Lung abscess: People suffering from lung abscess may experience a cough that brings up brown or blood-streaked sputum with a foul smell.
Pneumoconiosis: The discharge of brown fluid while coughing is one of the symptoms of pneumoconiosis, which is caused by regularly inhaling dust from coal, silicosis, asbestos, or other dust pollutants.
Cystic fibrosis: This chronic lung disease may cause rust-colored spittle.
2. Acid reflux
Stomach acid or bile flowing back up into your esophagus is a common acid reflux issue faced by many.
GERD is a chronic form of acid reflux that can irritate the lining of your esophagus, causing it to become inflamed. This may also result in the development of mucus in the esophagus.
Throwing up rust-colored phlegm while coughing can also result from heavy smoking.
Smokers accumulate a combination of resins, tar, and nicotine in the lungs and bronchial passages, which makes the phlegm appear dark brown.
The side effects of smoking also result in chronic bronchitis and emphysema, which have brownish or rust-colored mucus as one of the symptoms.
4. Environmental pollutants
A person living or working in a highly polluted environment may change the color of their sputum to dark brown or black.
Industrial laborers and factory workers who have to work in dusty surroundings might end up coughing up dark mucus.
After cleaning an extremely dusty room, you may discharge brown bile while coughing.
5. Nasal polyps
Nasal polyps are painless, noncancerous growths that can lead to a loss of smell or infection.
The nose bleeding caused by nasal polyps may make the patient’s mucus brown or red. The dried blood in the sinuses gets mixed with the phlegm to change its color to brown.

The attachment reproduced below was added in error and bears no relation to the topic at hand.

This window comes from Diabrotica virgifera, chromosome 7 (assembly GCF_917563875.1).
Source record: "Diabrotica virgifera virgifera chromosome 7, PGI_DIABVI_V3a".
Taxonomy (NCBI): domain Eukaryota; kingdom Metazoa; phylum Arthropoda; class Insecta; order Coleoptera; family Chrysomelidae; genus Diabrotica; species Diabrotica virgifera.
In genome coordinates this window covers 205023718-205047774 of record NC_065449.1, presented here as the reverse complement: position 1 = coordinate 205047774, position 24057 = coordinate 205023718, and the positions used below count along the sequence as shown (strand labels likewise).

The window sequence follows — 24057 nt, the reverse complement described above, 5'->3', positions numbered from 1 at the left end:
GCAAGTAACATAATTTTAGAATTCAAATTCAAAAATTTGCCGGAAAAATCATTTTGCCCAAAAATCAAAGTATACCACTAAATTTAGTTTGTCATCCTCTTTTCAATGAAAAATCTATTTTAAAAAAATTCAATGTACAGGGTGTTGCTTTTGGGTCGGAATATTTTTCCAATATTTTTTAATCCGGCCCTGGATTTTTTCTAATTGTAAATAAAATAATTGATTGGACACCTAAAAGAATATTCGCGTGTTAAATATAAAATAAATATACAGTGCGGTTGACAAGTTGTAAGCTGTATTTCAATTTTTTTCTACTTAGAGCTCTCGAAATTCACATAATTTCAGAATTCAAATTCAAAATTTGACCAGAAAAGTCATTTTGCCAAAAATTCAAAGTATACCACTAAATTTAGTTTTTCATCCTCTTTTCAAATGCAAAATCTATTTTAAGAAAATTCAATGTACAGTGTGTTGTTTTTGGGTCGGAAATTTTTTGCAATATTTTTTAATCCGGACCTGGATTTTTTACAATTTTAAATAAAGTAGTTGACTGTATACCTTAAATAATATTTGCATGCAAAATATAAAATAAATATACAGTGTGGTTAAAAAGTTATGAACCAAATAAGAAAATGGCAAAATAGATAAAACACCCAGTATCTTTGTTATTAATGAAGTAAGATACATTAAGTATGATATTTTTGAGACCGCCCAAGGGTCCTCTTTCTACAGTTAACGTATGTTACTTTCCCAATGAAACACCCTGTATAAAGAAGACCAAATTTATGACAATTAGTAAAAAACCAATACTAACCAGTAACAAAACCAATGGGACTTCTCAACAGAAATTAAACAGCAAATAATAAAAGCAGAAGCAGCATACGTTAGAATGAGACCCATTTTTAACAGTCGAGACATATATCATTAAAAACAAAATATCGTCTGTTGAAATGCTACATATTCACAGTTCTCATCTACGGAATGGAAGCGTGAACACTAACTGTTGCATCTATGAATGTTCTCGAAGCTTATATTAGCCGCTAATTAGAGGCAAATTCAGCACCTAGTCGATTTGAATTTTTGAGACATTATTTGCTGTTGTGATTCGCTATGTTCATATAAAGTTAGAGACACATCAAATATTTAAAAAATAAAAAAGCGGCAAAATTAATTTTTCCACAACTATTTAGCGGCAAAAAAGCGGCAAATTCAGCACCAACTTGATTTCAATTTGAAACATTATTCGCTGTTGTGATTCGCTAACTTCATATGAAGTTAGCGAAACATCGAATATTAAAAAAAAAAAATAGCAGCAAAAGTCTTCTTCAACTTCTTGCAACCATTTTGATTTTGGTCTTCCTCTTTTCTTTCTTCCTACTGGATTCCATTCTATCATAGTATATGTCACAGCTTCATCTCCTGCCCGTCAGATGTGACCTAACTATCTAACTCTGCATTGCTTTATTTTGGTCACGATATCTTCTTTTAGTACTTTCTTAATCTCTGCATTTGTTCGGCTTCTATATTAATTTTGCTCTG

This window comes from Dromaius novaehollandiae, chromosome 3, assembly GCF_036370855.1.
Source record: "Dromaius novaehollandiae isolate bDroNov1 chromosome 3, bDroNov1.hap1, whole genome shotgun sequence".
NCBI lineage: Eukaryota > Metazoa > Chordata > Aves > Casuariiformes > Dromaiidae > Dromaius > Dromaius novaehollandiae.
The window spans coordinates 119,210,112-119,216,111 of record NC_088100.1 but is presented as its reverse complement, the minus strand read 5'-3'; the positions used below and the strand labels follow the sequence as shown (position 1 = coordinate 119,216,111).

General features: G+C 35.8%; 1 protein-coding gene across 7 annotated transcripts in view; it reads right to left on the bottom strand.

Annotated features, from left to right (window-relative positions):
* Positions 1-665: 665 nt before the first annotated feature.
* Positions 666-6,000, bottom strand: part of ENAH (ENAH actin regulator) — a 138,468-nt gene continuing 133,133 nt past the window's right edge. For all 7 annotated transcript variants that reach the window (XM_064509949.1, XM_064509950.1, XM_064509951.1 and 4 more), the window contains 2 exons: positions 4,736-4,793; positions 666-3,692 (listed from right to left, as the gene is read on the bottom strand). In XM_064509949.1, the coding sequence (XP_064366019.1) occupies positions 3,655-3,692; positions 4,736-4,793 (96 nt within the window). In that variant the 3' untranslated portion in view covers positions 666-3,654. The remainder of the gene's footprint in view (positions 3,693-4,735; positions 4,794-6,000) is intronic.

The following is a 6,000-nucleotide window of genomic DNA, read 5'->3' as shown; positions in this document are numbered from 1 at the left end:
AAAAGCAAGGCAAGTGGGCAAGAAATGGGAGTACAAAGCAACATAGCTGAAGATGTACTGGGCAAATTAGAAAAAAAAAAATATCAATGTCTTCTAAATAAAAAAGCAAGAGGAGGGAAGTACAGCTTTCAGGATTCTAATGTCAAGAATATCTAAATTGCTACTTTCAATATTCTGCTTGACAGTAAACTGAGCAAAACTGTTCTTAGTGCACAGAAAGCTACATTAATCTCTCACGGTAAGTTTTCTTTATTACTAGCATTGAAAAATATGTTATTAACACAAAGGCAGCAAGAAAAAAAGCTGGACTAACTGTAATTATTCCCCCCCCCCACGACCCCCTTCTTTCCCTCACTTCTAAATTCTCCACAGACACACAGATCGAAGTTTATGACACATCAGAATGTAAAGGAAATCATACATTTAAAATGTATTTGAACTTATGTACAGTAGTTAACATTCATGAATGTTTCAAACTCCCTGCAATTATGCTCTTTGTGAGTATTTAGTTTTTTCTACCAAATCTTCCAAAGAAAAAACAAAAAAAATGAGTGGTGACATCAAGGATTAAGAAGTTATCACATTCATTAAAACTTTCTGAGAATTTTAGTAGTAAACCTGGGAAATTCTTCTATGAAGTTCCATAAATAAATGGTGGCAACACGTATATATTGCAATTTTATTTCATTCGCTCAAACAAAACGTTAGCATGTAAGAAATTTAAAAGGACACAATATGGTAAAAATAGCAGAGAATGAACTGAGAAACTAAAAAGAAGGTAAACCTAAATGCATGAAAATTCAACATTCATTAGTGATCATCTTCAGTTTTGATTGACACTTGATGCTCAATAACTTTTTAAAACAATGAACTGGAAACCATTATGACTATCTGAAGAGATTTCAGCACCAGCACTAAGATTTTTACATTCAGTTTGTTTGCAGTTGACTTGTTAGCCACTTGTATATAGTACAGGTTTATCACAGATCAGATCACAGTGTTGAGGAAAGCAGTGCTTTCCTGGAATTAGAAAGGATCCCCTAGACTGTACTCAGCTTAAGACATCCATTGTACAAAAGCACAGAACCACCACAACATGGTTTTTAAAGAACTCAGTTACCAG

Coughing Up Dark Mucus After Quitting Smoking
Many smokers experience coughing up black mucus after quitting smoking. Yes, this may happen for a few more weeks after quitting smoking.
Tiny hair-like projections on the surface of the airways called Cilia help clear mucus and debris from the lungs.
Smoking tobacco damages the cilia, which results in the aggregation of mucus and debris in the lungs.
Cilia gradually regain function a week after quitting smoking, but it may take a few months for Cilia to regenerate to their actual status.
So it is natural that smokers continue coughing up brown mucus after quitting smoking for a couple of weeks until the damaged cilia are fully regrown.
How To Get Rid Of Brown Phlegm?
Suppose you are coughing up blood with phlegm, experiencing chest pain accompanied by shortness of breath, or experiencing an intense coughing spell. In that case, it may be necessary to seek help from local emergency health services. If you are spitting out thick, dark brown sputum while coughing, it’s another sign to see your doctor for a diagnosis and treatment.
Most phlegm-causing conditions readily respond to antibiotics or other treatments.
Sputum production resulting from viral infections can easily be remedied using antibiotics or natural remedies.
Proper rest, sleep, eating, and hydration are crucial for removing thick mucus discharges.
Here are some ways to get rid of brown phlegm:
Use over-the-counter expectorants like guaifenesin (Mucinex) to loosen the phlegm and easily cough it up.
Gargling with warm salt water is useful for loosening the mucus caused by sinusitis or allergies.
Use a humidifier in your bedroom while sleeping. This helps to loosen phlegm and allows you to cough up more easily.
Use chest rubs like Vicks VapoRub, which contains eucalyptus oil, to loosen the snot and cough it up smoothly.